“The exaggerated esteem in which my lifework is held makes me very ill at ease. I feel compelled to think of myself as an involuntary swindler.” – Albert Einstein
Aside from their fame, do you know what Kate Winslet, Denzel Washington, Meryl Streep and Chris Martin have in common? What about the likes of Mary Angelou, Don Cheadle and Emma Watson? As surprising as it may seem, each of these people has suffered from imposter syndrome, and if you’re a high-achiever the odds are that you might have too.
Affecting almost 70% of working professionals at one point or another, imposter syndrome is the nagging voice in the back of your mind that tells you you’re a fraud, you don’t deserve to be where you’re at in your career and you’ll soon be exposed as the sham that you really are. It’s a workplace phenomenon: top professionals who’ve scaled the career ladder struggle with the paranoia that they’re not actually qualified and their work is no good. Imposter syndrome cripples employees with self-doubt, chips away at professional confidence and leads to unfounded feelings of inadequacy. It’s a professional plague, but fortunately it can be combatted with a minor attitude adjustment.
Give yourself some credit
Many high-performers are insecure about their professional acumen and are unable to internalise their own achievements. The mantle of being an accomplished professional with a reputation for expertise can be one which is hard to live up to, and it’s understandable why pressure might lead to anxiety. To quote Dr. Margaret Chan, Chief of the World Health Organisation, “There are an awful lot of people out there who think I’m an expert. How do these people believe all this about me? I’m so much aware of all the things I don’t know.”
When these career insecurities rear their head, you have to take a step back and give yourself credit for the things you’ve achieved professionally. Look at the value you’ve added to your job roles and remind yourself of the various projects you’ve completed successfully that could just have easily as failed. Unless you’re Leonardo DiCaprio in Catch Me If You Can, there’s just no way that you’ve been able to wing it for your whole career – acknowledge your own skills!
Accept that a degree of luck is involved in everyone’s success
In the words of Donald Trump: “Everything in life is luck.” Although hard work and talent are the biggest components of any accomplished career, only the most arrogant professional would claim that luck has played no part whatsoever in their success. Having a stroke of career luck doesn’t make you an imposter and it certainly doesn’t mean that you’re not competent enough to do your job. It simply means that you’ve worked hard enough to reach a position where the final ingredient required to accelerate your career is a little timely good luck. Own your success, embrace it and never excuse it away as luck.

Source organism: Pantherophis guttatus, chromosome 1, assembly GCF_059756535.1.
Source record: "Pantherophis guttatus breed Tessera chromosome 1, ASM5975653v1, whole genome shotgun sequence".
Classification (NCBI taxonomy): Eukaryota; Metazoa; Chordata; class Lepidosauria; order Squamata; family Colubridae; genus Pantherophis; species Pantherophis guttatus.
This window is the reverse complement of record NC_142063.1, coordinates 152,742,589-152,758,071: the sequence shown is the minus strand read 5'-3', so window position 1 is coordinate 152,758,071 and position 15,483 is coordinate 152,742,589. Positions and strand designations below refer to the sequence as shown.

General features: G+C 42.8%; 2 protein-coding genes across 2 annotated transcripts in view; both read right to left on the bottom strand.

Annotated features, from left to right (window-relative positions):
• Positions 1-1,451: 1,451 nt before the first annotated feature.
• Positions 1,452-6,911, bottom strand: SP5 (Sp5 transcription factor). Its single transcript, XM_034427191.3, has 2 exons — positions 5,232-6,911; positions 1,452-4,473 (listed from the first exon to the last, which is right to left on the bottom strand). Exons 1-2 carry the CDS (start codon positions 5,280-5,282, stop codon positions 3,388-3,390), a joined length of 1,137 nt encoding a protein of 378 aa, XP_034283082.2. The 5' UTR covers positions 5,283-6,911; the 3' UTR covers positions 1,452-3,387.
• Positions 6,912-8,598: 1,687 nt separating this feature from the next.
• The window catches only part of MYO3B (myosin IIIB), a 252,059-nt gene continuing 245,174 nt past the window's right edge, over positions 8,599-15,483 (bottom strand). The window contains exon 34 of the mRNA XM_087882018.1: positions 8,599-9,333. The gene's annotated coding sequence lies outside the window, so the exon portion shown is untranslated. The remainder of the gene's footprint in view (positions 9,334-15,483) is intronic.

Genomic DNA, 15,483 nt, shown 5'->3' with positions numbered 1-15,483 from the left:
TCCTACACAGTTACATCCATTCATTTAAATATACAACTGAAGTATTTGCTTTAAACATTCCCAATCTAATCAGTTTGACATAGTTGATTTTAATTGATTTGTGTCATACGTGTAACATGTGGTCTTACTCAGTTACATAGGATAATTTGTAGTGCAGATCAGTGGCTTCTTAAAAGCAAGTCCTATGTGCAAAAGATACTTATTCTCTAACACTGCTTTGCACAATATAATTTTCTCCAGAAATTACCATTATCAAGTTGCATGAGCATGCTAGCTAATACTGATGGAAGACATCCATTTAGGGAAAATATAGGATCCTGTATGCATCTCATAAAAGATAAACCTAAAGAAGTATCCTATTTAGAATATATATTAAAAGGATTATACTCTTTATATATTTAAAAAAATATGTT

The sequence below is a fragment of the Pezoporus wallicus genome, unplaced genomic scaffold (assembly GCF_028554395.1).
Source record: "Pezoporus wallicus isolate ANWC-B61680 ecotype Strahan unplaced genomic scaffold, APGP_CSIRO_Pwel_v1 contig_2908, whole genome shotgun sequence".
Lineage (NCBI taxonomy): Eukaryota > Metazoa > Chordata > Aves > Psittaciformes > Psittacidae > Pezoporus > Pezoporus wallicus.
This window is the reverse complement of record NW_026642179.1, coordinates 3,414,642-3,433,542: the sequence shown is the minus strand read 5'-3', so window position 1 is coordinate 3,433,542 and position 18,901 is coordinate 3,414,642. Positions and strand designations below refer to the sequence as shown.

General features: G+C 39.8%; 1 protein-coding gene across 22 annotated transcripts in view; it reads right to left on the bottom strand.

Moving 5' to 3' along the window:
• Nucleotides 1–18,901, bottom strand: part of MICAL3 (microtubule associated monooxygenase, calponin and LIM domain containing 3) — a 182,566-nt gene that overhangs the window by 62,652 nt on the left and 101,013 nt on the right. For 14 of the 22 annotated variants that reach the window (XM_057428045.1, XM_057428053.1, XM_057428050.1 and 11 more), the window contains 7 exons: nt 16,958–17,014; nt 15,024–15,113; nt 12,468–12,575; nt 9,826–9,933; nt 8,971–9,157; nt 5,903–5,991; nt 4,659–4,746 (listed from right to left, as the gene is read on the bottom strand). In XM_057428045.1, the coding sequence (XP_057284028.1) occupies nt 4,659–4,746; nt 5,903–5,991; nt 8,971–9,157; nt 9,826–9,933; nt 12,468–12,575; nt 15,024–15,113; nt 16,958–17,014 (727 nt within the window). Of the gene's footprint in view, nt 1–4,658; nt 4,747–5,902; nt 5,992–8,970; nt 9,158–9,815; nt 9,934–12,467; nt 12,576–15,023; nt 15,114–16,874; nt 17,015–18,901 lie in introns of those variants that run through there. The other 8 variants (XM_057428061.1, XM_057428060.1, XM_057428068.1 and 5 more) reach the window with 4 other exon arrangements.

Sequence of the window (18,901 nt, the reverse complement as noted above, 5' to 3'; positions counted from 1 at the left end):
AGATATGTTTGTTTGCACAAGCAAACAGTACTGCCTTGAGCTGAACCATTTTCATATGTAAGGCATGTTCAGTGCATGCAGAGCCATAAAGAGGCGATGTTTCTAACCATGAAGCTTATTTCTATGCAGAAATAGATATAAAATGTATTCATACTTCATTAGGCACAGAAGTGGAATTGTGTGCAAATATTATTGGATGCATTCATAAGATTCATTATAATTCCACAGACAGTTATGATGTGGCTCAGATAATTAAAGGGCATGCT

Understand that a lack of knowledge is temporary
The majority of people who suffer from imposter syndrome have substantial professional accomplishments to their name, and as such are perceived by others as being specialists. Being perceived as a specialist and knowing everything under the sun, however, are two very different things. Even more importantly, unless it’s a core competency, not knowing something doesn’t mean that you’re a phoney who should find a new job several levels below your current station. It simply means that you’re temporarily at a loss – a situation which can quickly be remedied.
Know that we’re all in the same boat
Plainly speaking, not many people feel like they know exactly what they’re doing in life, either personally or professionally. Most of us are just doing what we can with what we have to keep pushing forwards. That means that hiccoughs, failures, doubts and fears are all a perfectly normal part of most life journeys: not a sign that you’re an imposter.
Thinking that you’re the only person out there who feels professional uncertainty is not only delusional, it’s also somewhat self-obsessed. To some extent, we all feel like we’re wearing a mask at work and you won’t be alone in worrying about your skills and experience. As C.S. Lewis said: “Humility is not thinking less of yourself; it is thinking of yourself less.” Remember that the next time you start worrying that you’re some kind of bogus cheat and concentrate your efforts on your work instead.
Don’t compare yourself to anyone else
Whenever you compare yourself to somebody else, you’re inevitably comparing your internal anxieties to their composed exterior. Aside from its fruitlessness, comparing yourself to others will not make you any more or less qualified for your job. Instead, you’ll give yourself an unfair standard to live up and fuel your frustrations.
Thinking logically, feeling like an imposter is part of natural process of building up your expertise and climbing the career ladder. As you rise, you’ll come across senior, talented professionals and will pit your doubts against your grandiose perceptions of these people. Since they were once in your shoes and almost certainly felt (or indeed still feel!) their own professional anxieties, comparing yourself will achieve nothing whatsoever.
Bertrand Russell once wrote that: “The trouble with the world is that the stupid are cocksure and the intelligent are full of doubt.” If you’re suffering from imposter syndrome in your career, it might be comforting to remember these wise words and acknowledge that your doubts are a sign of your own intelligence rather than your inadequacy.